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dmmetler

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dmmetler last won the day on February 7 2014

dmmetler had the most liked content!

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About dmmetler

  • Rank
    Chasing snakes!
  • Birthday 06/16/1972

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    Female

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  • Biography
    Mom of a highly asynchronous kid ;)
  • Location
    Memphis TN
  • Occupation
    Music teacher

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  1. It wouldn’t have been on the list to visit if we hadn’t been there anyway, and I have a couple of friends who teach/work there :).
  2. I liked CMU (started in their early college program, but transferred to a school that gave me a free ride-they were pricey even in the 1980’s). I can’t say that I have ever seen anything from them at the conferences or in the journals DD follows, though. I suspect they would be a lot like GA tech-nice vibe, but not the best fit otherwise. They also are very, very picky on age. We visited Rochester for the JMIH last year. Since it took two plane changes to actually fly there (it was faster to drive to Toronto and get a direct flight to Memphis, which is why we spent several days in Toronto and visited UofT and YorkU), I don’t know that it would meet DD’s requirements. It’s definitely a nerdy school, though, and obviously does herp work, since you don’t put in to host the conference without local hosts. Although I think they were mostly focused on phylogenetics.
  3. I wonder if that is an SEC football thing? Most of the schools that have turned off DD are SEC schools, or SEC adjacent that really want to be SEC schools. Maybe farther North it is less an issue?
  4. We haven’t visited yet, but it sounds like one to check out :).
  5. And the right one might be fine. Arkansas State felt OK, and it’s a flagship. But Texas A&M, which definitely has the programs she wants, has managed to turn her off just from their mailings.
  6. It’s not, though. It’s kind of like the difference between a school that has a student organization for LGBQT+ on the website vs a campus where same sex couples feel just as accepted at holding hands and kissing before heading off to class as straight ones are. On a campus with a nerd culture, not everyone is a nerd, but no one is going to be surprised if you skip a football game to play D&D or read in the library (if there is a football team at all). Here’s her list from a couple of months ago.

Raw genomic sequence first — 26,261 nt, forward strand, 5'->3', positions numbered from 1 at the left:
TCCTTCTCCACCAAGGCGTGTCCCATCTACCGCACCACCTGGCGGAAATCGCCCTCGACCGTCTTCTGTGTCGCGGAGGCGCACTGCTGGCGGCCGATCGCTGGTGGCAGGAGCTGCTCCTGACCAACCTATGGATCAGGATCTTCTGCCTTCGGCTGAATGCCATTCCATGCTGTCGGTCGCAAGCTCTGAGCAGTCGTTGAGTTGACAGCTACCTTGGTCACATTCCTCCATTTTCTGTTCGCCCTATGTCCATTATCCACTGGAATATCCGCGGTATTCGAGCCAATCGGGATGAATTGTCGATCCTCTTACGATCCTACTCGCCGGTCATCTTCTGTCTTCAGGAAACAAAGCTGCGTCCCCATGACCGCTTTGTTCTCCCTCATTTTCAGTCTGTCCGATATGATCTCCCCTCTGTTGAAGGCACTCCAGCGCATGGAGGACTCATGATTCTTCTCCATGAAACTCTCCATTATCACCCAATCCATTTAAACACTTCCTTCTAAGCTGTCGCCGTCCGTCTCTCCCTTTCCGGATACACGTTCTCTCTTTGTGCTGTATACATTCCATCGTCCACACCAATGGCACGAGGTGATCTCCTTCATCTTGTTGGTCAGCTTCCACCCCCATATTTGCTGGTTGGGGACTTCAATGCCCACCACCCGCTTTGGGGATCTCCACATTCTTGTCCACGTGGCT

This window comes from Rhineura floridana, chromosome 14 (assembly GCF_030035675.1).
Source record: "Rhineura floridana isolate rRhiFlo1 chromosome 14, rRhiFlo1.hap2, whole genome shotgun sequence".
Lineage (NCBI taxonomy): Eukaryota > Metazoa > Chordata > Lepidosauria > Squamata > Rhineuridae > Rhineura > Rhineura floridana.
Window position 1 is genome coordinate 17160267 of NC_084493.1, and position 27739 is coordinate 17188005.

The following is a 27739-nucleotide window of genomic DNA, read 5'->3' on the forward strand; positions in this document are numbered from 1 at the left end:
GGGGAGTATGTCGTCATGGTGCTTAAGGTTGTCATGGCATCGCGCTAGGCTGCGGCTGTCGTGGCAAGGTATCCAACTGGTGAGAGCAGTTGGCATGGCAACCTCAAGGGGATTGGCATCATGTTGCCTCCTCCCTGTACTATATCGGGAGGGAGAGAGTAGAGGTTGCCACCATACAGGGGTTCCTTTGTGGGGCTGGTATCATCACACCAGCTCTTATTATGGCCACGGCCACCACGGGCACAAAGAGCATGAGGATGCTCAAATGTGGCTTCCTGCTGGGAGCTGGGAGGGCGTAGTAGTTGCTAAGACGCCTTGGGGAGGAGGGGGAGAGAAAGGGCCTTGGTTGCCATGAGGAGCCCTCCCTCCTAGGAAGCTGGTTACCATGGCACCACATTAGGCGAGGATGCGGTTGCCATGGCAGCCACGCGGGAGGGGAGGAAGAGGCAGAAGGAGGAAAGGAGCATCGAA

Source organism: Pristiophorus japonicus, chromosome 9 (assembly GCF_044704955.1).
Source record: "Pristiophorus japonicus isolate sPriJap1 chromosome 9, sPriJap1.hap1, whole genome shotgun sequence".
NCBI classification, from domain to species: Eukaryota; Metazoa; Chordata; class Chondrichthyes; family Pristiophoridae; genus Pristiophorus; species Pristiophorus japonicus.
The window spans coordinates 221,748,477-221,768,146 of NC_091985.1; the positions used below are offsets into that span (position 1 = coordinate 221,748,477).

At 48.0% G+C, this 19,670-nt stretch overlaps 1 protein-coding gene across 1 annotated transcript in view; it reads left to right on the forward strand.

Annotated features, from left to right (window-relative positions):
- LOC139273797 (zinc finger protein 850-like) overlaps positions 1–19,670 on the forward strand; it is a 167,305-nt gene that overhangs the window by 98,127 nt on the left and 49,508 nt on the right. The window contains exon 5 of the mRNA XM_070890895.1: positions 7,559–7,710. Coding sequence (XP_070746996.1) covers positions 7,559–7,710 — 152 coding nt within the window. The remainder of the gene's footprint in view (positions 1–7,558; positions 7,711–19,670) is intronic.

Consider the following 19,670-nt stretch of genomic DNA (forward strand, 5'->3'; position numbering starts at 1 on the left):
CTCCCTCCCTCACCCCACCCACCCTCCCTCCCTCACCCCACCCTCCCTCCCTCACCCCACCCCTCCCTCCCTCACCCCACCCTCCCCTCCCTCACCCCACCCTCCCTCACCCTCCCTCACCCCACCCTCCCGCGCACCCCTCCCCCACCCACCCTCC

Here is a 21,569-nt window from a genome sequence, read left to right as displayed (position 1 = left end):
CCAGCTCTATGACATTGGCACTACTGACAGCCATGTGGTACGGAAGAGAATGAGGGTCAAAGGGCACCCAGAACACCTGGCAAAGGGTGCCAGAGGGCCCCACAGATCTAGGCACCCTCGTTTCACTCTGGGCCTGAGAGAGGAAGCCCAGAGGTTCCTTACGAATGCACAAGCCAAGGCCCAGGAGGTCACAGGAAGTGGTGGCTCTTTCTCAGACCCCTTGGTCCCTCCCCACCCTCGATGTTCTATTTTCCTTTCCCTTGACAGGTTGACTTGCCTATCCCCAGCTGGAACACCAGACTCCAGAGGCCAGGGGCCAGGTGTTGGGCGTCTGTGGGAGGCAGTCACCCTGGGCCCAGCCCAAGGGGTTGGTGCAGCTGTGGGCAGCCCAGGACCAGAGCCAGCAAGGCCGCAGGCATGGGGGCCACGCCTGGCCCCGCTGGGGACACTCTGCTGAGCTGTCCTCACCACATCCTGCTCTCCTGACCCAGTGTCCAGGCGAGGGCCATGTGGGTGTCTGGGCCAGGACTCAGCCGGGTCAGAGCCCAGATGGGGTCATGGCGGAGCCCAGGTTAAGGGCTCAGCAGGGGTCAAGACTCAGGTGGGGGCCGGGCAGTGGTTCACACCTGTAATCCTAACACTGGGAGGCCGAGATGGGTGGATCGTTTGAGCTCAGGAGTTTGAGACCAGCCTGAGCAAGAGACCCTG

7. She wants to see that there are active organizations and groups on campus fairly publicly, just as our front as frats/sororities, sports, etc. At UAH, for example, there are gaming lounges in multiple buildings, both for video gaming and board/table gaming, signs up for Pokémon tournaments and cosplay clubs, and similar events. At UT, certain colleges had a similar feel. At UTK (one she didn’t like), everything revolves around football, and the whole feel is more...well..social, but social in more of a social climbing sense. The whole school spirit thing kind of annoys her. It’s not just 1-2 electives. It is that some schools have biology departments that are focused on humans, primarily medical biology, or on molecular or cellular level biology, and some are focused on whole organisms. Some psychology departments are focused on turning out therapists or people to work in human relations and similar fields, others focus more on animal behavior and research. Not having specific classes in animal behavior isn’t as important as not having anyone actually working in that field as their research specialization who would be able to work with her and the freedom to shape her program into what is needed to apply to graduate school, not medical school.In general, colleges with agricultural schools or veterinary medicine schools are a better fit-but many of those are also the large, state, sports, school spirit focused schools where she feels like she doesn’t belong. DD’s mentors have strongly advised her to pick an undergraduate school the way you normally pick a grad school-find the lab she wants to be in and the PI she wants to work with and the projects she wants to be on, and work backwards.